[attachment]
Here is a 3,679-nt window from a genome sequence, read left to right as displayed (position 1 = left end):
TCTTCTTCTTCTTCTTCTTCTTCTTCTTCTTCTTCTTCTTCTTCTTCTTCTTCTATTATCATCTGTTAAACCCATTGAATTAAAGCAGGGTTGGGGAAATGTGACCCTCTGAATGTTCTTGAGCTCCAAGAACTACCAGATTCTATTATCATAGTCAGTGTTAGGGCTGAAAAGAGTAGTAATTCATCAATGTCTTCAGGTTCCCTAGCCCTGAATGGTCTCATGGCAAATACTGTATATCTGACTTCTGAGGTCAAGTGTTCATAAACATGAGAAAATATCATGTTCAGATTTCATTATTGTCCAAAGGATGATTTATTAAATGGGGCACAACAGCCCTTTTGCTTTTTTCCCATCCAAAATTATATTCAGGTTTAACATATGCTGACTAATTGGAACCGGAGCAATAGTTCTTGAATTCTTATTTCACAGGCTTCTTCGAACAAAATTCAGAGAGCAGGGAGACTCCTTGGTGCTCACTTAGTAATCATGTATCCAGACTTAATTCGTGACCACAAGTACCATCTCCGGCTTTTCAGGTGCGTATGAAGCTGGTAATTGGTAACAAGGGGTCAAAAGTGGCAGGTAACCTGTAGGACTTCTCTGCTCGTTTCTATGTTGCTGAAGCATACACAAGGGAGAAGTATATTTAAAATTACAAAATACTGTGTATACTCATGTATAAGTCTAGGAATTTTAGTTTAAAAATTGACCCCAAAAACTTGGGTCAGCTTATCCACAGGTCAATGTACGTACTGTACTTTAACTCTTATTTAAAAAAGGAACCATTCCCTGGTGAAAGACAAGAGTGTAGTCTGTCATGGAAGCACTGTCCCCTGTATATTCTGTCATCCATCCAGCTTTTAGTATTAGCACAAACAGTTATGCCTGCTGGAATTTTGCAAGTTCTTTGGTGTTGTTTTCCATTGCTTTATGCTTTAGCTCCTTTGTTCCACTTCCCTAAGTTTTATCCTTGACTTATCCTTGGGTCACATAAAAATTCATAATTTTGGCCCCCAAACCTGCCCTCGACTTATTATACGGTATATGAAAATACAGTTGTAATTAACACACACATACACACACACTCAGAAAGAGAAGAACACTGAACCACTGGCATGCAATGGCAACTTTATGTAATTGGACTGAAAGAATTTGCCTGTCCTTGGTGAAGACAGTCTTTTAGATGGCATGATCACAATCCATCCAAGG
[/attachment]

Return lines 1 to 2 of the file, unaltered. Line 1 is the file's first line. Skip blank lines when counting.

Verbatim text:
Here is a 3,679-nt window from a genome sequence, read left to right as displayed (position 1 = left end):
TCTTCTTCTTCTTCTTCTTCTTCTTCTTCTTCTTCTTCTTCTTCTTCTTCTTCTATTATCATCTGTTAAACCCATTGAATTAAAGCAGGGTTGGGGAAATGTGACCCTCTGAATGTTCTTGAGCTCCAAGAACTACCAGATTCTATTATCATAGTCAGTGTTAGGGCTGAAAAGAGTAGTAATTCATCAATGTCTTCAGGTTCCCTAGCCCTGAATGGTCTCATGGCAAATACTGTATATCTGACTTCTGAGGTCAAGTGTTCATAAACATGAGAAAATATCATGTTCAGATTTCATTATTGTCCAAAGGATGATTTATTAAATGGGGCACAACAGCCCTTTTGCTTTTTTCCCATCCAAAATTATATTCAGGTTTAACATATGCTGACTAATTGGAACCGGAGCAATAGTTCTTGAATTCTTATTTCACAGGCTTCTTCGAACAAAATTCAGAGAGCAGGGAGACTCCTTGGTGCTCACTTAGTAATCATGTATCCAGACTTAATTCGTGACCACAAGTACCATCTCCGGCTTTTCAGGTGCGTATGAAGCTGGTAATTGGTAACAAGGGGTCAAAAGTGGCAGGTAACCTGTAGGACTTCTCTGCTCGTTTCTATGTTGCTGAAGCATACACAAGGGAGAAGTATATTTAAAATTACAAAATACTGTGTATACTCATGTATAAGTCTAGGAATTTTAGTTTAAAAATTGACCCCAAAAACTTGGGTCAGCTTATCCACAGGTCAATGTACGTACTGTACTTTAACTCTTATTTAAAAAAGGAACCATTCCCTGGTGAAAGACAAGAGTGTAGTCTGTCATGGAAGCACTGTCCCCTGTATATTCTGTCATCCATCCAGCTTTTAGTATTAGCACAAACAGTTATGCCTGCTGGAATTTTGCAAGTTCTTTGGTGTTGTTTTCCATTGCTTTATGCTTTAGCTCCTTTGTTCCACTTCCCTAAGTTTTATCCTTGACTTATCCTTGGGTCACATAAAAATTCATAATTTTGGCCCCCAAACCTGCCCTCGACTTATTATACGGTATATGAAAATACAGTTGTAATTAACACACACATACACACACACTCAGAAAGAGAAGAACACTGAACCACTGGCATGCAATGGCAACTTTATGTAATTGGACTGAAAGAATTTGCCTGTCCTTGGTGAAGACAGTCTTTTAGATGGCATGATCACAATCCATCCAAGG